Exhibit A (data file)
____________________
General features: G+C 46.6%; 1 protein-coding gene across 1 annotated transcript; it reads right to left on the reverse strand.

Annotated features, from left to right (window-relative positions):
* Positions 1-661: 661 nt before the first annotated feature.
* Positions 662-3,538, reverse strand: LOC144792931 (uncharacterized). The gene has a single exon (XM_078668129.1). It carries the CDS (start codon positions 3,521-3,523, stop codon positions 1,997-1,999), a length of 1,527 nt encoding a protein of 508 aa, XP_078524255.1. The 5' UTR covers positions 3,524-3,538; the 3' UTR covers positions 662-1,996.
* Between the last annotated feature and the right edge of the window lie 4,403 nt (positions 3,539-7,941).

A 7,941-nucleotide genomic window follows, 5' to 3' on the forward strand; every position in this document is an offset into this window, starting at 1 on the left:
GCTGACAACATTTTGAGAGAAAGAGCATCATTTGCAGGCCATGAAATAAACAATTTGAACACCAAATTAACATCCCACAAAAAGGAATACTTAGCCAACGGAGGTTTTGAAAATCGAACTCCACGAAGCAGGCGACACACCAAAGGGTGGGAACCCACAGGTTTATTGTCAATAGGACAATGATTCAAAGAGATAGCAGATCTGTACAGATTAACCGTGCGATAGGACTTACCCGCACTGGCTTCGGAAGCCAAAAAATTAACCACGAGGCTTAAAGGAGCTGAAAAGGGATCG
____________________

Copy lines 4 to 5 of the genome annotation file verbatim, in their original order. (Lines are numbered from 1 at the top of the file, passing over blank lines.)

* Positions 662-3,538, reverse strand: LOC144792931 (uncharacterized). The gene has a single exon (XM_078668129.1). It carries the CDS (start codon positions 3,521-3,523, stop codon positions 1,997-1,999), a length of 1,527 nt encoding a protein of 508 aa, XP_078524255.1. The 5' UTR covers positions 3,524-3,538; the 3' UTR covers positions 662-1,996.
* Between the last annotated feature and the right edge of the window lie 4,403 nt (positions 3,539-7,941).